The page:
Administrator Samantha Power at the Swearing-in Ceremony for Incoming USAID Mission Director for Bosnia and Herzegovina Courtney Chubb

Speeches Shim

Tuesday, September 14, 2021


ADMINISTRATOR POWER: Thank you so much, Lisa, and good morning everyone, good afternoon, good evening, depending on where you’re joining from.

Congratulations, Courtney, and in advance, thank you for your service—more service, as you are the consummate public servant.

I had a few minutes to chat with Courtney and her husband, Ali before getting started this morning. I have to share, first, that they met at the Department of Commerce—a renowned hotbed of romance! As wonderful as that, Ali, who originally hails from Iran, shared that both his parents attended American University in Beirut on USAID scholarships!

Ali retired last year after 25 years working in many corners of the world as a Foreign Service Officer with the State Department and so, Ali, let me take this opportunity before we talk about your lovely wife, to thank you for your service. I know that you will find a way to make a great difference alongside Courtney in Bosnia-Herzegovina.

They’re joining us today from Burlington, Vermont, where we should all wish to reside, and a city I have a lot of affection for––in part because of a mutual friend, Burlington’s Mayor, Miro Weinberger.

Mayor Weinberger and I started off with one career ambition—that until this point has been a secret at USAID—both of us just wanted to be sportscasters when we grew up. Baseball, play-by-play, or color commentator announcers, and both of us have failed in that aspiration, but we did that together when we were in college.

This State-AID tandem has shared a lifetime of foreign service experience from Bogota to Moscow, to Bangkok and Jerusalem.

I also want to welcome Courtney’s in-laws who have joined us today—Ali’s father from Bujumbura, Burundi and his brother from France.

And of course, Courtney and Ali’s boys, Brady and Aidan, who are watching from their respective universities—Aidan at Carleton College in Minnesota, and Brady at the University of Vermont.

It’s such a pleasure to have you and just thank all of you. The life that Courtney and Ali have led together—one of service to those less fortunate in many instances—would not have been possible without the support and the sacrifices of all of you.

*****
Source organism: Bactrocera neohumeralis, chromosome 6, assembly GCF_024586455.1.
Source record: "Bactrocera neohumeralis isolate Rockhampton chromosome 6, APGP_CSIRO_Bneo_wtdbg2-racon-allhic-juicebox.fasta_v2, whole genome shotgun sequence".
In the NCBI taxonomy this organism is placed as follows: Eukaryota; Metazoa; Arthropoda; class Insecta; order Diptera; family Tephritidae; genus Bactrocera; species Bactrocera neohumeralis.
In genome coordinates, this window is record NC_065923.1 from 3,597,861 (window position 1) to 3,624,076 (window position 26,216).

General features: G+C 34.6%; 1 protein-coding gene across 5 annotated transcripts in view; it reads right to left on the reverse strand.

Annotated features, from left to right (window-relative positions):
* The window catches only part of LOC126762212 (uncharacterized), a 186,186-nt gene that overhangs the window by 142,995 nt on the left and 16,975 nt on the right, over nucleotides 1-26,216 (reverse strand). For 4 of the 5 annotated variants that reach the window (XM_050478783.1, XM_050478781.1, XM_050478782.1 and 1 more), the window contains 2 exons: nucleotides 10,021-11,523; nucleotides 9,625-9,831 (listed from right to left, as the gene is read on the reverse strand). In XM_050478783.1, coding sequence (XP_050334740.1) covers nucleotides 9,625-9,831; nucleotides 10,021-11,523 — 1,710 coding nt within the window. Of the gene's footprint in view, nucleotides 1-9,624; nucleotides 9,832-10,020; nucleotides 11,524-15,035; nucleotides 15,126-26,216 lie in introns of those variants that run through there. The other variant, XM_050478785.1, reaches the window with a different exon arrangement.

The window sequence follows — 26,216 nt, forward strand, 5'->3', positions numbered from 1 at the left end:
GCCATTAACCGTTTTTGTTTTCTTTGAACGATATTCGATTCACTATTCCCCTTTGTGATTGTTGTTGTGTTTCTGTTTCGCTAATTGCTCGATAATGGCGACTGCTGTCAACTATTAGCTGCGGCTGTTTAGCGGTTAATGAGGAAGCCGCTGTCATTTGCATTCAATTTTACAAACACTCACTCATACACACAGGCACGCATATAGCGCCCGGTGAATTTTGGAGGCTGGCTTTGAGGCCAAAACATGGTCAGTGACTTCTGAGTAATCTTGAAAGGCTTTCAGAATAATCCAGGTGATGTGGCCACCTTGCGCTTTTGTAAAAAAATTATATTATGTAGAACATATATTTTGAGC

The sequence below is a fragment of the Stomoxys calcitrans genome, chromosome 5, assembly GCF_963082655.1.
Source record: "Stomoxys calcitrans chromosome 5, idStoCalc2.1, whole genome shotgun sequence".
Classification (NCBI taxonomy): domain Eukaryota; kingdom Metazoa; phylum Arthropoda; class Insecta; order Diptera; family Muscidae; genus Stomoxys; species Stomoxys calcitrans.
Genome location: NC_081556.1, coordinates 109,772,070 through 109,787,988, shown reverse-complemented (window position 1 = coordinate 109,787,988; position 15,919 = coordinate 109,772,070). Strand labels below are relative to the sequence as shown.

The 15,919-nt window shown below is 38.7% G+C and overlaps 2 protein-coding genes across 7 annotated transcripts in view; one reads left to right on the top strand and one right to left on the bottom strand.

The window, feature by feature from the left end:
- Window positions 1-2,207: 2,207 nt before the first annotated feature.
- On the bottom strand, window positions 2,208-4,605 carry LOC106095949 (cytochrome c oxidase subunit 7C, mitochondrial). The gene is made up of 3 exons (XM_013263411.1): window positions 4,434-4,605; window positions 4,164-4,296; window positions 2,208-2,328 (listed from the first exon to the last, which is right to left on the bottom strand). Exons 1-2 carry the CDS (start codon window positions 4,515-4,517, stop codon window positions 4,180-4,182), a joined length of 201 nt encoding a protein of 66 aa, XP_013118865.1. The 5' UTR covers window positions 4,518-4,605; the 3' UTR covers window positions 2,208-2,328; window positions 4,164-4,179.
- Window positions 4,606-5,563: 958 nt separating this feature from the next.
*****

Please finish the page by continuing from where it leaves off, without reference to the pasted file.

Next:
Courtney and I also share ties to Massachusetts, where she grew up in Bedford, just outside of Boston, where her father, a three star general, was stationed at Hanscom Air Force Base.

Courtney stayed close to home, studying government at Harvard before getting her Masters from Johns Hopkins School of Advanced International Studies and serving in her first post in public service: as a Central and Eastern Europe Trade Specialist at the Department of Commerce.

Since then she’s served in Thailand, Russia, and Mexico, and most recently as the Acting Mission Director for our Mission in the West Bank and Gaza.

And now Courtney is shifting her focus back to a region of the world where she got her start in government.

Bosnia and Herzegovina will be Courtney’s first post as Mission Director, but her creativity and leadership have already had lasting impacts on Missions around the world—and here in Washington, where she served as the Director of the Foreign Service Center in the Office of Human Capital and Talent Management at USAID Headquarters.

It was in this role where Courtney oversaw the Agency’s policies and operations supporting over 1700 Foreign Service Officers, managing their assignments, and making sure we got the right people to the right places at the right time.

Recalling her tenure, one of Courtney’s colleagues said, “Despite the fast operational tempo and pressure to deliver for the Agency, Courtney was a beacon of light and positivity as a leader. She inspired us not only to do our best every day, with a smile and infectious optimism, but she also encouraged us to innovate.”

As an Agency, we’re lucky that Courtney has been encouraging innovative thinking in each of her roles.

After the previous Administration suspended assistance to the West Bank and Gaza, Courtney helped retain the talents of 45 Senior Foreign Service Nationals.

Knowing how important it was to keep these local staff members employed in a region of great need, Courtney helped them find new assignments in other countries in the region… and these 45 FSNs were able to continue their service to USAID.

But Courtney didn’t stop there. She brought the FSNs to meet directly with the Ambassador so that he could hear their voices, learn from their experience, understand their concerns, and benefit from their political insights. Knowledge of the day-to-day conditions in which their neighbors and loved ones and countrymen and women are living.

As Courtney has said herself about our locally employed staff, “They are USAID.” I couldn’t agree more.

USAID Foreign Service Nationals are the key that unlocks so much of the progress that we’re able to make for the people we serve.

And Courtney’s support for FSNs has not gone unnoticed. One FSN from Courtney’s stint in Bangkok said, “She was the most caring supervisor I have ever come across. No matter how busy she is, she always has time for her staff and is willing to listen and help solve work issues.”

It also helps that Courtney is a celebrated baker of cookies who shares her gifts on a regular basis with her staff. One colleague shared, “It was always a good day when you saw the plate of fresh baked goodies on the desk outside her office!”

So Courtney will be taking her baking skills––and her transformational leadership—to USAID’s Mission in Bosnia and Herzegovina. A place where I got my start in my career and a place truly ensconced in my heart forever.